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© 2014 Department of Landscape Architecture, Cornell University

Mud City

Location: Great Lakes Basin

Professor: Brian Davis

Level: 7010

Term: Fall 2014

Methods: Geomorphology Table, Balloon Aerial

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Description: This studio is a comprehensive, design research studio. In addition to demonstrating core competencies across the range of landscape architectural skills (the comprehensive part), we will approach the design work itself as a process of question-driven inquiry (the research part). This approach is in contrast to traditional interpretations of design as sophisticated problem-solving, and is becoming more important as the discipline of landscape architecture expands and attempts to take on more complex issues.

The Great Lakes Basin is the largest surface freshwater system on Earth and home to more than 30 million people in two countries and forty indigenous nations. It is a huge and diverse cultural landscape. It also comprises the heart of the North American industrial zone commonly referred to as the Rust Belt, as well as 7% of American farm production and 25% of Canadian farm production. This intensive and extensive combination of industrial and agricultural processes is especially important for our purposes; it not only spurred the growth of settlements such as Chicago, Toronto, Milwaukee, Duluth, and Buffalo, but also is a major contributing factor to the elevated nutrient loads, heavy metals, and other contaminants found in the ports, rivers, shipping channels and the lakes themselves that adversely affect ecosystems and public health.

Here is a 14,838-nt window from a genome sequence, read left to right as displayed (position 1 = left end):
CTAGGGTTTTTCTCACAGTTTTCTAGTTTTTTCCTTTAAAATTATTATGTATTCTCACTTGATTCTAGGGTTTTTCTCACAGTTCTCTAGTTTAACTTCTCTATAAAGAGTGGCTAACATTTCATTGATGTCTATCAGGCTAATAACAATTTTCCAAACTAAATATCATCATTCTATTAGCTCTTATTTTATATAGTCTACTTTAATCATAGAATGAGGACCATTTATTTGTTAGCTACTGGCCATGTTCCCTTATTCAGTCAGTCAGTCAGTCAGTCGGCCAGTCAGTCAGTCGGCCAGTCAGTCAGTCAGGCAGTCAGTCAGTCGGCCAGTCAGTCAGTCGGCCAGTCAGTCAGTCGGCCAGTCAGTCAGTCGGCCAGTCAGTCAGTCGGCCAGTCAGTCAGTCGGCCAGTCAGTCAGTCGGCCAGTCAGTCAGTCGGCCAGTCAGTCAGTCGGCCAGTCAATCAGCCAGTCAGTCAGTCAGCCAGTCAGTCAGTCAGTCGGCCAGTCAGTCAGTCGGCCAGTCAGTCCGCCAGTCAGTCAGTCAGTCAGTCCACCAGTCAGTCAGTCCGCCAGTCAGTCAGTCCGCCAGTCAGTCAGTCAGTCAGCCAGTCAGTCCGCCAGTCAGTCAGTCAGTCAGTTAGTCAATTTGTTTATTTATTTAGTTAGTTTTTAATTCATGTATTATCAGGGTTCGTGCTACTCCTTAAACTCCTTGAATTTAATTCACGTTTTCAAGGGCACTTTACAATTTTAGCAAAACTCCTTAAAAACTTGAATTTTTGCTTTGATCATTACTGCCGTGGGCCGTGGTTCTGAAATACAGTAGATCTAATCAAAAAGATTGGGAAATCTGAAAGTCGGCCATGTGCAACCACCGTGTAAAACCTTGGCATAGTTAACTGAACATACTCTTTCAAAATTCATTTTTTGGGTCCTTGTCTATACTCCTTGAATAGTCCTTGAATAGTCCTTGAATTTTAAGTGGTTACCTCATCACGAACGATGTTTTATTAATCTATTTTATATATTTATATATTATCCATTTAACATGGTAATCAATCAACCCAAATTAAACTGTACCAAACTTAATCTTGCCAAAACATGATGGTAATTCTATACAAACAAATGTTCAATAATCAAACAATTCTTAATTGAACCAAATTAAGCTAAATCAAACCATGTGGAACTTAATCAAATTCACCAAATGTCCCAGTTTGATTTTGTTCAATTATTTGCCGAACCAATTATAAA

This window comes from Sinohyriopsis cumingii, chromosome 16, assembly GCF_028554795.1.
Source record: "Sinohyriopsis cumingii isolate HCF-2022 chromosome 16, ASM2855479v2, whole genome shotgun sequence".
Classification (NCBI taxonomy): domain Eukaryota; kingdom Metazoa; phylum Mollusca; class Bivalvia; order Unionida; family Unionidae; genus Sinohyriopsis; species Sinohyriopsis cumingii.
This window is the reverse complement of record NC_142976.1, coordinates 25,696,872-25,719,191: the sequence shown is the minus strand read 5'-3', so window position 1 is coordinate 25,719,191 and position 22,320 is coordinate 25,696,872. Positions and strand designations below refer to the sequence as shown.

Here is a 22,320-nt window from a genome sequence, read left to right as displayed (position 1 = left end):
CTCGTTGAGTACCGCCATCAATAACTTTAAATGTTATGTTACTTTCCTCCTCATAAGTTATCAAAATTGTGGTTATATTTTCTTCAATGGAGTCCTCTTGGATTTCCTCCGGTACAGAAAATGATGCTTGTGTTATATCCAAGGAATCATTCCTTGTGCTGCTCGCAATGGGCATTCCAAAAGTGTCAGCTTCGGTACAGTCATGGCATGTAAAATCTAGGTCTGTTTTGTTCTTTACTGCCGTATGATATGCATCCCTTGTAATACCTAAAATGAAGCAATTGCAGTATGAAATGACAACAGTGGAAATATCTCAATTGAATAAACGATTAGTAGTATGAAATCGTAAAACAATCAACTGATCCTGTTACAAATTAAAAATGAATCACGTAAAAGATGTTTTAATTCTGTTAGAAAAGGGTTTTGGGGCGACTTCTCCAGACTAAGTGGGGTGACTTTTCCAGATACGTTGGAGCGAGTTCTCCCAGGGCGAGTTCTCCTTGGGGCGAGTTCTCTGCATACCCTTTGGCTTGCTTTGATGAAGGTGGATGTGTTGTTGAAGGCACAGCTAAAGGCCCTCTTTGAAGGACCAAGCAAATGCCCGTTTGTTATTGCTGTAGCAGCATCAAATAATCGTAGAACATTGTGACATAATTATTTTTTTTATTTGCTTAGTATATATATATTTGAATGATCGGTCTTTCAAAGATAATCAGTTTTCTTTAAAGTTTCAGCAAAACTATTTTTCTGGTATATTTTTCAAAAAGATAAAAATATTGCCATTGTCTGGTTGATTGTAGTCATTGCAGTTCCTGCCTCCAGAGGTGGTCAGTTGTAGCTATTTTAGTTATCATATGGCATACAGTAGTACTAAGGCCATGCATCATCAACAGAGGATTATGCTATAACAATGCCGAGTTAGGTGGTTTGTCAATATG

Contamination is an important part of the system. Though the lakes are massive, outflows from the system are tiny- only about 1% of the water volume per year. This small amount means that anything arriving to the system generally takes a long time to leave. Contamination in the basin has spurned a variety of innovative policy and administration initiatives, both historical and contemporary. The Cuyahoga River fire of 1969 (there were several) lead to the creation of the EPA and adoption of the Clean Water Act in the early 1970s, the Love Canal lead to the creation of the Superfund Program (CERCLA), and the multinational Great Lakes Commission des Grands Lacs was established by the Great Lakes Basin Compact to help coordinate and guide cleanup and development efforts across state and national lines.


[As a means to assess the range of issues related to sediment and urbanism in the Great Lakes, the class assembled an Atlas, each student focusing on one of the EPA's Areas of Concern (AOC)]


[The Detroit River AOC, using design speculation to explore how the issues of the AOC might be ameliorated or counteracted through landscape; study by Jorge Champín]


[The Lower Fox River AOC in Green Bay, Wisconsin; study by Marouj Akbar]


[Hamilton Harbor AOC on the Canadian side of Lake Ontario, showing how the piling and stocking of contaminated material might create a viable habitat landscape in the future; drawing by Will Bishop]


[Clinton River AOC in Michigan; drawings by Sherry Zang]


[Torch Lake AOC, and the movement of contaminated sediment over time and through space as contaminants move with the water]


[Students at work with the geomorphology table, studying scenarios of the effects of urban landscape design on patterns and process of sedimentation in the Buffalo River]